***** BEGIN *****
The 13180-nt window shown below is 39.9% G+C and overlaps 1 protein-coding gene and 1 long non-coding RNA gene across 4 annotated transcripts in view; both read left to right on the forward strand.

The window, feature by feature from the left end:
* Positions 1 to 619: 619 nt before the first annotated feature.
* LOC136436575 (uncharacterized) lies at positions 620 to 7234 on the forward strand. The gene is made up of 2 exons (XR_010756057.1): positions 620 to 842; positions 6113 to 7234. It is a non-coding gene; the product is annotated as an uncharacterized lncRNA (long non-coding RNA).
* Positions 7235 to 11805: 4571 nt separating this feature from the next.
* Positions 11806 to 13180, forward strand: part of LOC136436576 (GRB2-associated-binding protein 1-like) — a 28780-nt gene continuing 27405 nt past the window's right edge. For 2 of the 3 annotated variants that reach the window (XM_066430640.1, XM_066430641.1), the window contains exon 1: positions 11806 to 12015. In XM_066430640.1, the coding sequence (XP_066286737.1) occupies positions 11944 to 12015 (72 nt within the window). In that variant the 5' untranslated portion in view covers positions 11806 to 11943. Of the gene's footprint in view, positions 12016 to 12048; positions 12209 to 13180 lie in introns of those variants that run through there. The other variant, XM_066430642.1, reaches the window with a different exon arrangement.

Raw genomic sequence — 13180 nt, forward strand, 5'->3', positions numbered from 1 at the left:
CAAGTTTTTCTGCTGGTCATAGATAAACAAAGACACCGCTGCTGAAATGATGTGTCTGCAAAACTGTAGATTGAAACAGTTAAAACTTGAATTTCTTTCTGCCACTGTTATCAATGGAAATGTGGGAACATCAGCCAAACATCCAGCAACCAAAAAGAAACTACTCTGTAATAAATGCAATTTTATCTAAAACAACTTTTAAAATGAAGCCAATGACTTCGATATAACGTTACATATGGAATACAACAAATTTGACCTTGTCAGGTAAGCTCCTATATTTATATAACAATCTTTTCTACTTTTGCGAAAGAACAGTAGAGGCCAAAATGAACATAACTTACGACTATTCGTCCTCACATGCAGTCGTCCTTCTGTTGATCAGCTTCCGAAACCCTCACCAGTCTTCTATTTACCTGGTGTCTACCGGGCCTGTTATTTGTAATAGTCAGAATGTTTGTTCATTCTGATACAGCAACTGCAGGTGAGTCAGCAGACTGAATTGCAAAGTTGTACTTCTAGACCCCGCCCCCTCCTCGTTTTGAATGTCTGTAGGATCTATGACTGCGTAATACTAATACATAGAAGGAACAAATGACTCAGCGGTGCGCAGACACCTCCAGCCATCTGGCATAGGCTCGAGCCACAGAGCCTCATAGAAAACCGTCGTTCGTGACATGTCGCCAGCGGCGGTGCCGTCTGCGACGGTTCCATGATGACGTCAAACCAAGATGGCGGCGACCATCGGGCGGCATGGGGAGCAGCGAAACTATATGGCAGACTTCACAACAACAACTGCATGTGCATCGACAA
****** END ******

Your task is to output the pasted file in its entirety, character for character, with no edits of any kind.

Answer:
The 13180-nt window shown below is 39.9% G+C and overlaps 1 protein-coding gene and 1 long non-coding RNA gene across 4 annotated transcripts in view; both read left to right on the forward strand.

The window, feature by feature from the left end:
* Positions 1 to 619: 619 nt before the first annotated feature.
* LOC136436575 (uncharacterized) lies at positions 620 to 7234 on the forward strand. The gene is made up of 2 exons (XR_010756057.1): positions 620 to 842; positions 6113 to 7234. It is a non-coding gene; the product is annotated as an uncharacterized lncRNA (long non-coding RNA).
* Positions 7235 to 11805: 4571 nt separating this feature from the next.
* Positions 11806 to 13180, forward strand: part of LOC136436576 (GRB2-associated-binding protein 1-like) — a 28780-nt gene continuing 27405 nt past the window's right edge. For 2 of the 3 annotated variants that reach the window (XM_066430640.1, XM_066430641.1), the window contains exon 1: positions 11806 to 12015. In XM_066430640.1, the coding sequence (XP_066286737.1) occupies positions 11944 to 12015 (72 nt within the window). In that variant the 5' untranslated portion in view covers positions 11806 to 11943. Of the gene's footprint in view, positions 12016 to 12048; positions 12209 to 13180 lie in introns of those variants that run through there. The other variant, XM_066430642.1, reaches the window with a different exon arrangement.

Raw genomic sequence — 13180 nt, forward strand, 5'->3', positions numbered from 1 at the left:
CAAGTTTTTCTGCTGGTCATAGATAAACAAAGACACCGCTGCTGAAATGATGTGTCTGCAAAACTGTAGATTGAAACAGTTAAAACTTGAATTTCTTTCTGCCACTGTTATCAATGGAAATGTGGGAACATCAGCCAAACATCCAGCAACCAAAAAGAAACTACTCTGTAATAAATGCAATTTTATCTAAAACAACTTTTAAAATGAAGCCAATGACTTCGATATAACGTTACATATGGAATACAACAAATTTGACCTTGTCAGGTAAGCTCCTATATTTATATAACAATCTTTTCTACTTTTGCGAAAGAACAGTAGAGGCCAAAATGAACATAACTTACGACTATTCGTCCTCACATGCAGTCGTCCTTCTGTTGATCAGCTTCCGAAACCCTCACCAGTCTTCTATTTACCTGGTGTCTACCGGGCCTGTTATTTGTAATAGTCAGAATGTTTGTTCATTCTGATACAGCAACTGCAGGTGAGTCAGCAGACTGAATTGCAAAGTTGTACTTCTAGACCCCGCCCCCTCCTCGTTTTGAATGTCTGTAGGATCTATGACTGCGTAATACTAATACATAGAAGGAACAAATGACTCAGCGGTGCGCAGACACCTCCAGCCATCTGGCATAGGCTCGAGCCACAGAGCCTCATAGAAAACCGTCGTTCGTGACATGTCGCCAGCGGCGGTGCCGTCTGCGACGGTTCCATGATGACGTCAAACCAAGATGGCGGCGACCATCGGGCGGCATGGGGAGCAGCGAAACTATATGGCAGACTTCACAACAACAACTGCATGTGCATCGACAA